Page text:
This worked because there were scholars and jurists who, by coming up with clear and replicable ways of solving problems, gained popular support and reputations for integrity. These scholars periodically travelled long distances, visiting other centers of legal scholarship to enrich their own knowledge, share concepts, and develop broader consistency across the Muslim world. This complex system of law and institutions were developed during a period when modern democracy had not yet been born and Europe was in what has been referred to, for its lawlessness and warfare, as the Dark Ages.
Shariah represented an historic movement towards rule of law—a world in which people were more free from the arbitrary exercise of power, and in which people could expect that many legal rulings relating to their persons and property were rationally related to an articulated moral purpose. Shariah, as rule of law, included some remarkable advances towards pluralism, egalitarianism, and liberty. For example, the prophet’s covenants and the constitution of Medina protected the rights of non-Muslims, including Christians and Jews, but also polytheists. In all of the four major schools of thought within Sunni Islam, divorce has always been permissible and could be initiated by a woman. Further, women had an assumed right to custody and financial support in the first two years of their child’s life, female infanticide was criminalized, and women had the right to inheritance and to own property. These were freedoms not generally available in the Western world until hundreds of years later, in the 19th century, and they came at great personal cost to the women who fought for them. During an era when slavery was common, manumission (or the act of freeing slaves) was a common theme in the application of Shariah law; according to the Qur’an and Sunnah, many transgressions can only be rectified by the freeing of slaves. These are but a few examples of the ways in which application of Shariah was a movement towards an equitable society. Shariah was not, needless to say, uniformly progressive or ahead of its time. It was a system, after all, derived by fallible human scholars living 700 years ago.
From 1300 through 1900 A.D., the Muslim world continued to be organized into several empires, all of which were responding to the emergence of the European nation-state, war, and the encroachment of Western colonial interests. Towards the end of this period, some critical changes were made to Shariah in an effort to consolidate the weakening power of, for example, the Ottoman Empire. There was an effort to codify law to create consistency and compete with the new, efficient bureaucracies of Europe. Codification meant the reduction of law to written rules. Written rules robbed scholars of the authority they derived from interpreting and applying the law, and their ability to enforce limitations on the power of the ruler. The Shariah system was thus in a state of decline even as Europe became a colonizing power.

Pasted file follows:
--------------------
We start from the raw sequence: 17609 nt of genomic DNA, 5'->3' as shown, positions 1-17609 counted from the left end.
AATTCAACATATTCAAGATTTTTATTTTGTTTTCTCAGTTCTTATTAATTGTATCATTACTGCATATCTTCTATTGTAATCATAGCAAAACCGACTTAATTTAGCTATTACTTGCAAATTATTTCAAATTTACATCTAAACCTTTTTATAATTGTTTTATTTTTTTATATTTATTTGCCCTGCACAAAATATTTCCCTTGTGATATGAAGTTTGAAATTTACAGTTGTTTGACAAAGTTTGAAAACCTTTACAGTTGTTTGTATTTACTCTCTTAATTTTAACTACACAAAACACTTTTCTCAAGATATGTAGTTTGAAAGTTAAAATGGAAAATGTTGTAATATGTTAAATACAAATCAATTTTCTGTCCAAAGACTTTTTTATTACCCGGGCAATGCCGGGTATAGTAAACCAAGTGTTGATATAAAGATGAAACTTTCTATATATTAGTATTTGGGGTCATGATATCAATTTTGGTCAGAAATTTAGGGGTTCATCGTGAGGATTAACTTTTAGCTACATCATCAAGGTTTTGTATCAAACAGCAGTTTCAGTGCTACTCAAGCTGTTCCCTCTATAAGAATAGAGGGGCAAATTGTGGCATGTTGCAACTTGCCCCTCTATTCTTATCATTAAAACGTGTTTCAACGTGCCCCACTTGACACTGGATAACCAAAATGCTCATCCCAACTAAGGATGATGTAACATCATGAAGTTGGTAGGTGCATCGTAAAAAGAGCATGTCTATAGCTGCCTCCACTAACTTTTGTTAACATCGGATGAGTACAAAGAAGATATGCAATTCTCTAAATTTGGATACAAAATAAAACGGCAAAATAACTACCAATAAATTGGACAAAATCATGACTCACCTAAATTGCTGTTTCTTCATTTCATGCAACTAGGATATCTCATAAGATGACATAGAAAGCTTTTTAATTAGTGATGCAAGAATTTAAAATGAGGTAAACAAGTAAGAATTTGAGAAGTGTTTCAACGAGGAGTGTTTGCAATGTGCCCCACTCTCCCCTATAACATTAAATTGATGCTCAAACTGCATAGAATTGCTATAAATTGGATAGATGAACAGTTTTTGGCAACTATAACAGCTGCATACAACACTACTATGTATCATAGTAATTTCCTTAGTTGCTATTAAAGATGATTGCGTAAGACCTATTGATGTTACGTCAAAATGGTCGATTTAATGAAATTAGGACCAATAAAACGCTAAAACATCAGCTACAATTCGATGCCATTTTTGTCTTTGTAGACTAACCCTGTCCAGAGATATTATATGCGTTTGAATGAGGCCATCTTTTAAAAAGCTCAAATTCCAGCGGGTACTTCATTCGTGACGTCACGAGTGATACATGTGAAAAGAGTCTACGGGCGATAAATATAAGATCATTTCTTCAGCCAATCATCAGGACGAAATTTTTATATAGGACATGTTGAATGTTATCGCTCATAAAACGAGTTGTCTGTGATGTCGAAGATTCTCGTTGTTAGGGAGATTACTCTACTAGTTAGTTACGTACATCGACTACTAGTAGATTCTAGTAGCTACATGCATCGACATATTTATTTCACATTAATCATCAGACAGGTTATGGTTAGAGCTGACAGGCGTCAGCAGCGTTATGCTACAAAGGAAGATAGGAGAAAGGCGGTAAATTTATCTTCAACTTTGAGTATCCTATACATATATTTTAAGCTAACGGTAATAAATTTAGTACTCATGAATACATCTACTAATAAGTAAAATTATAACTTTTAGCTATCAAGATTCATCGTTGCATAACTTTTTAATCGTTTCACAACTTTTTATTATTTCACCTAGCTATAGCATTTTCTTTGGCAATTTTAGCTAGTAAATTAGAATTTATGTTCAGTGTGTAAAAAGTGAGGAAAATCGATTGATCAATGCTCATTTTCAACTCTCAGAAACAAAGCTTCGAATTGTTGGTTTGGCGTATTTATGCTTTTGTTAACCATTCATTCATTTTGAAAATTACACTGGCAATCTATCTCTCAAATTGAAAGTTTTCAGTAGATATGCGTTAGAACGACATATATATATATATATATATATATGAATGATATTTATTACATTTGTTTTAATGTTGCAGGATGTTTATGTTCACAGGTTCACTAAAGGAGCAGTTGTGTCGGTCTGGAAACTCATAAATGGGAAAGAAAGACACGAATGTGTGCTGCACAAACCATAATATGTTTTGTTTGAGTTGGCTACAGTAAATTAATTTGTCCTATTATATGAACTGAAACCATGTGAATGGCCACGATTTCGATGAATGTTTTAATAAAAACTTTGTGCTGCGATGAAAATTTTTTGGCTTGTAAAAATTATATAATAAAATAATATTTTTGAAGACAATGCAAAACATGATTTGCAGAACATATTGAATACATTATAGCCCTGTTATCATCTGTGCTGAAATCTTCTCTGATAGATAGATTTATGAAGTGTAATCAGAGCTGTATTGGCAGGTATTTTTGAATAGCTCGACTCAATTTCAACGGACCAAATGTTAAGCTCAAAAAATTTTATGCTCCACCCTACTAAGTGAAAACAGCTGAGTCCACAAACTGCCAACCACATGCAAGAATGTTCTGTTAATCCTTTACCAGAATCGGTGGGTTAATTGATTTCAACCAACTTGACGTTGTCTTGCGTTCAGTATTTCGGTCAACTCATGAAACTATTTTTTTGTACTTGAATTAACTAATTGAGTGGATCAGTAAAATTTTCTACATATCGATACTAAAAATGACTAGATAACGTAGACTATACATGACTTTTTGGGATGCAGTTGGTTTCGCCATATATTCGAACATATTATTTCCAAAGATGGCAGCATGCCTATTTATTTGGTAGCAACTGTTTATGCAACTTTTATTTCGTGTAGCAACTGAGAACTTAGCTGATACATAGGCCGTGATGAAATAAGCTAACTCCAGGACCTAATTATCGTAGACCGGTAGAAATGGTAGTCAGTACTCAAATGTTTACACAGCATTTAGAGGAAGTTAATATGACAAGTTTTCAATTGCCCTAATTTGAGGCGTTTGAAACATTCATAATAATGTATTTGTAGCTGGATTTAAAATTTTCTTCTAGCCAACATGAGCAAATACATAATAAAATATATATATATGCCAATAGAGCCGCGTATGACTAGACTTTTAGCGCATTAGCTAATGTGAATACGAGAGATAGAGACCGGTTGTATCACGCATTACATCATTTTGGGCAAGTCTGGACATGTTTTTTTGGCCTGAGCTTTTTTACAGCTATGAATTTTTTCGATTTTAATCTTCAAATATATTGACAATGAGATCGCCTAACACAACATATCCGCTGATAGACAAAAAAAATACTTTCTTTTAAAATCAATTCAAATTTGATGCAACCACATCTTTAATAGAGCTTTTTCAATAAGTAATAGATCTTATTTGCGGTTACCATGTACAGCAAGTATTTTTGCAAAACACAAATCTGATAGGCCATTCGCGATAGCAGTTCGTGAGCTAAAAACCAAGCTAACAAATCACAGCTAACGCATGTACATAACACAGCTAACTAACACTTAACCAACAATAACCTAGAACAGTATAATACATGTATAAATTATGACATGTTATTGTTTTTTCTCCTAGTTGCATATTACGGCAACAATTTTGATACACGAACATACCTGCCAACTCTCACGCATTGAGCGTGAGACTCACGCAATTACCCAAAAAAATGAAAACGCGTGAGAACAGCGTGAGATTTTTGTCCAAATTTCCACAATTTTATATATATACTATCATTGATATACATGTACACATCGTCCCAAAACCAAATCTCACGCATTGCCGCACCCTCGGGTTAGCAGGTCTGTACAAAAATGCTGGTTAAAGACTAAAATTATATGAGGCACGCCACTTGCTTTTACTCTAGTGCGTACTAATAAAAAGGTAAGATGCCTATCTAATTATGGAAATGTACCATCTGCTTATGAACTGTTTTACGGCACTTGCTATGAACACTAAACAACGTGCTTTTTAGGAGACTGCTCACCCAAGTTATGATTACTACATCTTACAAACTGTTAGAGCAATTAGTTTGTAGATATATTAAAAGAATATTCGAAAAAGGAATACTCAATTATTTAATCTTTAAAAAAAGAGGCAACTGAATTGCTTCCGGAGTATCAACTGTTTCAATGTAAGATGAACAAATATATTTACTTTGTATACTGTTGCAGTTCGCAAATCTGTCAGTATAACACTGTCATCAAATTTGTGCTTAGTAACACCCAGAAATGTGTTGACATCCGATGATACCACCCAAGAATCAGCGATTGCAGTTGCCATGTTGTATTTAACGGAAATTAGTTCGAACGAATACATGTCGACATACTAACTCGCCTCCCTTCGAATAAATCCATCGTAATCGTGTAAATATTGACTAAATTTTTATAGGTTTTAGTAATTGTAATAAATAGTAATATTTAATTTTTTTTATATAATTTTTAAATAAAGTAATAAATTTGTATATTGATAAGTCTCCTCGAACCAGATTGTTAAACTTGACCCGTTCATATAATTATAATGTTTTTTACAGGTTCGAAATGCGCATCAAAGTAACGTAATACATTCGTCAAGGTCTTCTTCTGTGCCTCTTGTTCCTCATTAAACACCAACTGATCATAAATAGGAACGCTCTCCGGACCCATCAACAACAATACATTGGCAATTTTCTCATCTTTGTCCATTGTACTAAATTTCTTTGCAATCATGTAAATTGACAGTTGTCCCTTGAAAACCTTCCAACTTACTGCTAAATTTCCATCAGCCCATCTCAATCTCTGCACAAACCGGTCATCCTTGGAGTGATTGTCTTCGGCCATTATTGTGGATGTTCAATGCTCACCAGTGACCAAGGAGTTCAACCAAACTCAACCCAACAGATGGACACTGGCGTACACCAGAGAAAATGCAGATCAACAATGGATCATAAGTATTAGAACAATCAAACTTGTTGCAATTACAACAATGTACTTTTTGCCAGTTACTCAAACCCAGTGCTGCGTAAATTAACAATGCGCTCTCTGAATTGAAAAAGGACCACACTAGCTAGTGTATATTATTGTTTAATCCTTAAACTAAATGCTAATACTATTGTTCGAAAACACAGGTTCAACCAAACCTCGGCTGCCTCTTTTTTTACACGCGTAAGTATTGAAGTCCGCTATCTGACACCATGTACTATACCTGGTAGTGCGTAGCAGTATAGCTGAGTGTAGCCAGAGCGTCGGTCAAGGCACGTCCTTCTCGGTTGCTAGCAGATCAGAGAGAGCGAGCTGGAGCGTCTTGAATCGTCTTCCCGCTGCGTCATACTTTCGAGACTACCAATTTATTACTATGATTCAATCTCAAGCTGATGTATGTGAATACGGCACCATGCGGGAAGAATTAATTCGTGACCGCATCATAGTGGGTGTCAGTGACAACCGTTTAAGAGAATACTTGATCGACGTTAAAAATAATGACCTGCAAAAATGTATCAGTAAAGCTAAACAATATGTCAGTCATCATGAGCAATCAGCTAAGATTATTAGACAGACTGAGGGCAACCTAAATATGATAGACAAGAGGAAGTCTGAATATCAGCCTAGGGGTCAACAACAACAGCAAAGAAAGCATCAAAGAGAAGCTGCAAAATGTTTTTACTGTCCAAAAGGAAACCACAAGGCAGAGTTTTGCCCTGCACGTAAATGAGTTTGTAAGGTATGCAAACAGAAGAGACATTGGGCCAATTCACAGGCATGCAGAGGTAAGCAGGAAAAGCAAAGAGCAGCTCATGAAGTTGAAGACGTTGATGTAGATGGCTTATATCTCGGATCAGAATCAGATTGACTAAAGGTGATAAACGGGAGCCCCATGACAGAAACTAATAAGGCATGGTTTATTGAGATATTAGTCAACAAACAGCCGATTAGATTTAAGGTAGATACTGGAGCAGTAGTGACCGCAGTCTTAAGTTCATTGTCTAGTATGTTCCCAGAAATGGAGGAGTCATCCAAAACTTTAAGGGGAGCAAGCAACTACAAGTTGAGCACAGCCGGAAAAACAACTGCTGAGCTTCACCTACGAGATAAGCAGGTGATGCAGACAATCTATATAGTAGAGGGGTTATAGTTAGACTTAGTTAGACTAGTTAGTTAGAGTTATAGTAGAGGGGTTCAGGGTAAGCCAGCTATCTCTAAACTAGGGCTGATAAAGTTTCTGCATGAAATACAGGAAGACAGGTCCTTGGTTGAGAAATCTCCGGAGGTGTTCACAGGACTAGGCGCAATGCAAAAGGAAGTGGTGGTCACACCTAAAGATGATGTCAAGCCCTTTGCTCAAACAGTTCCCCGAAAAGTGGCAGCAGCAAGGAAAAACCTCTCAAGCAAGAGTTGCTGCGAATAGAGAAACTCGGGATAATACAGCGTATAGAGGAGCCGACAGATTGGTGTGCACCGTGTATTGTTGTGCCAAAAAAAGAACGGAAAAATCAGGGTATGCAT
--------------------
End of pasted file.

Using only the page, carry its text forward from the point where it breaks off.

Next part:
Colonization was, for the most part, a period of 300 years (between 1650-1950 A.D.) during which Europeans carved up non-European lands in order to exploit labor (human beings, that is) and natural resources for the benefit of their home countries. Europeans arrived in inhabited and often well-developed societies, established arbitrary national boundaries and imposed legal systems from their own countries, often by force. As a result of colonization, very few of the robust institutions that made up Shariah legal systems survived into the twentieth century.
In many cases, local tribunals in the colonized areas remained authorized to apply principles based on Qur’an and Sunnah to family matters or inheritance. However, most or all of the overarching infrastructure of the indigenous legal system as a whole, including systems of training scholars, methods of administering courts, and dynamic schools of jurisprudence, evolved over hundreds of years, was destroyed. What was partially preserved or codified in books was no longer a living system of governance, continually modified by highly trained scholars with a deep sense of their own history and tradition.
What does colonialism have to do with it?
To understand why this vibrant tradition died, we have to think about colonialism for a moment. Societies around the world, and throughout the Muslim world, were occupied by Europeans for 200-300 years or longer. These foreigners spoke different languages, lived under different laws, practiced a different religion than the populations they presumed to rule over. They considered themselves superior to and imposed their ways upon societies they occupied. They were often brutal towards indigenous people and willfully destructive of their social structures, cultures and traditions. Or, if they felt the status quo useful for their purposes, they were equally as ferocious in maintaining it, even if it happened to be feudal.